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Making Women's Medicine Masculine: The Rise of Male Authority in Pre-Modern Gynaecology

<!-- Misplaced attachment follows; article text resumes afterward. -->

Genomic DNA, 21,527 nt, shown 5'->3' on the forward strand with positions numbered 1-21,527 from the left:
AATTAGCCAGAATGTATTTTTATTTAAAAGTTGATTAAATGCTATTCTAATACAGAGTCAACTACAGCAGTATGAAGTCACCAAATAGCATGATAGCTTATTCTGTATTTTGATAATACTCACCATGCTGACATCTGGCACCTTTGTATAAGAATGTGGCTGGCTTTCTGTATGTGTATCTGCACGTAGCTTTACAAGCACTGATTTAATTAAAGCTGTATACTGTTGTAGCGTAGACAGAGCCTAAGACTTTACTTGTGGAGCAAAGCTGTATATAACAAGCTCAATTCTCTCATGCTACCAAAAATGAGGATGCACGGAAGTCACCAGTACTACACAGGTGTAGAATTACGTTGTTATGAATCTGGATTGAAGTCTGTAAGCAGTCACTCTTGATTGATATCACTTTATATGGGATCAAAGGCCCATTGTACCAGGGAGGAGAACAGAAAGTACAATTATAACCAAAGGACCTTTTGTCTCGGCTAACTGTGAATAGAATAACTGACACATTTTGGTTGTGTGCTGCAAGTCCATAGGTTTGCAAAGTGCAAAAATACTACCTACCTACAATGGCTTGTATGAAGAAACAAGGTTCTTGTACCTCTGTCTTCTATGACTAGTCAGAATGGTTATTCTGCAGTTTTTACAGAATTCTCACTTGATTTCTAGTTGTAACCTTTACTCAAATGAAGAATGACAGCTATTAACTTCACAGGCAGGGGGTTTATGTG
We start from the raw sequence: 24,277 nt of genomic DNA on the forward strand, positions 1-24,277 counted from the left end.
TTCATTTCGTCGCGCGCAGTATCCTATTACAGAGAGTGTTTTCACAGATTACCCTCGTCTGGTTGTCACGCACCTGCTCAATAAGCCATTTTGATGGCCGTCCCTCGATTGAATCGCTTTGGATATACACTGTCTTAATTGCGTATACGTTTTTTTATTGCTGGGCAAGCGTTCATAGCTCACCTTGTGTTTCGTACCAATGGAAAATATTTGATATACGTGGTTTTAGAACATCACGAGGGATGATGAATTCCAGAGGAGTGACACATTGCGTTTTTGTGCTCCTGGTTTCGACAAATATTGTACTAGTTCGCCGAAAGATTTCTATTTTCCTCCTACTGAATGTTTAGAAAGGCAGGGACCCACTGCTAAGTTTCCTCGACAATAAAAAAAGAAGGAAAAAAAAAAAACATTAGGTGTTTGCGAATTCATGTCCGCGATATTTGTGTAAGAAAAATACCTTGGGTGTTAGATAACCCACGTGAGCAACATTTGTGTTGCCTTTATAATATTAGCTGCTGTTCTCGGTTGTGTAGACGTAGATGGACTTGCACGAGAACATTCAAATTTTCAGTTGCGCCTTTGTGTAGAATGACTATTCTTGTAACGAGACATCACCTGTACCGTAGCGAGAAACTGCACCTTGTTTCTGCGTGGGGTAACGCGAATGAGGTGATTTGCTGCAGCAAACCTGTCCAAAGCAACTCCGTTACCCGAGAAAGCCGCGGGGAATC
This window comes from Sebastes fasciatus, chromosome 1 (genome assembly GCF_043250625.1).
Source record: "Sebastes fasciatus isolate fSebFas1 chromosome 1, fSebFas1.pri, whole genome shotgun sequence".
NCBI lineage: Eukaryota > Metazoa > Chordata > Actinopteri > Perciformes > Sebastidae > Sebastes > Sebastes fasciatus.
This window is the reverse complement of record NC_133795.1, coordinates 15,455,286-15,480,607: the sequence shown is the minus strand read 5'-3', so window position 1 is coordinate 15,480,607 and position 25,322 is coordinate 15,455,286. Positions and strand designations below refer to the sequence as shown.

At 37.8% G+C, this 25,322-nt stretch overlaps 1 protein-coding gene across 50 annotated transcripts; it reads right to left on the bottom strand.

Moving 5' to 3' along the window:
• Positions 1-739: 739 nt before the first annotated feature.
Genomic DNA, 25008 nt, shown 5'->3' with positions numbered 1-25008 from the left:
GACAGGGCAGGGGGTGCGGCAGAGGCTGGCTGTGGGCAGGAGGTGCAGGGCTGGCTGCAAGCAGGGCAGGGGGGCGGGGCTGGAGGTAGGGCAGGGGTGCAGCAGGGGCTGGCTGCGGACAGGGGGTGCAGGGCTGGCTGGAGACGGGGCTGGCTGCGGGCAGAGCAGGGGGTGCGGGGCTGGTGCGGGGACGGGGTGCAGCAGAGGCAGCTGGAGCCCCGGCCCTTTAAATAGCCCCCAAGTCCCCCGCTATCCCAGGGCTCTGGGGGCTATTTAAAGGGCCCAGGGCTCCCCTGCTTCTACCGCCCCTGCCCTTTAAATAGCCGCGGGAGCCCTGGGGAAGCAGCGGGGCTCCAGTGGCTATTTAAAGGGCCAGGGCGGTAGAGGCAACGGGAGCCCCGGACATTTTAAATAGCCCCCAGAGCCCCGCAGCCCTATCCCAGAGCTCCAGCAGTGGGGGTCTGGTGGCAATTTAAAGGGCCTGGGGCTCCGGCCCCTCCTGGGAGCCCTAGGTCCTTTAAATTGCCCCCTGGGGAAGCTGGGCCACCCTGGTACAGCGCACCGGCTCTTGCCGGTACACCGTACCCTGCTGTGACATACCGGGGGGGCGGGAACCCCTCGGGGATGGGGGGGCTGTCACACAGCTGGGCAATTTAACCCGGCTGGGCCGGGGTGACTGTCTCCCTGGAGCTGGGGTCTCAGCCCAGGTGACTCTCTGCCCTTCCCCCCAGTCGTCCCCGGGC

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Making Women's Medicine Masculine challenges the common belief that prior to the eighteenth century men were never involved in any aspect of women's healthcare in Europe. Using sources ranging from the writings of the famous twelfth-century female practitioner, Trota of Salerno, all the way to the great tomes of Renaissance male physicians, and covering both medicine and s Making Women's Medicine Masculine challenges the common belief that prior to the eighteenth century men were never involved in any aspect of women's healthcare in Europe. Using sources ranging from the writings of the famous twelfth-century female practitioner, Trota of Salerno, all the way to the great tomes of Renaissance male physicians, and covering both medicine and surgery, this study demonstrates that men slowly established more and more authority in diagnosing and prescribing treatments for women's gynecological conditions (especially infertility) and even certain obstetrical conditions. Even if their "hands-on" knowledge of women's bodies was limited by contemporary mores, men were able to establish their increasing authority in this and all branches of medicine due to their greater access to literacy and the knowledge contained in books, whether in Latin or the vernacular. As Monica Green shows, while works written in French, Dutch, English, and Italian were sometimes addressed to women, nevertheless even these were often re-appropriated by men, both by practitioners who treated women nd by laymen interested to learn about the "secrets" of generation. While early in the period women were considered to have authoritative knowledge on women's conditions (hence the widespread influence of the alleged authoress "Trotula"), by the end of the period to be a woman was no longer an automatic qualification for either understanding or treating the conditions that most commonly afflicted the female sex--with implications of women's exclusion from production of knowledge on their own bodies extending to the present day.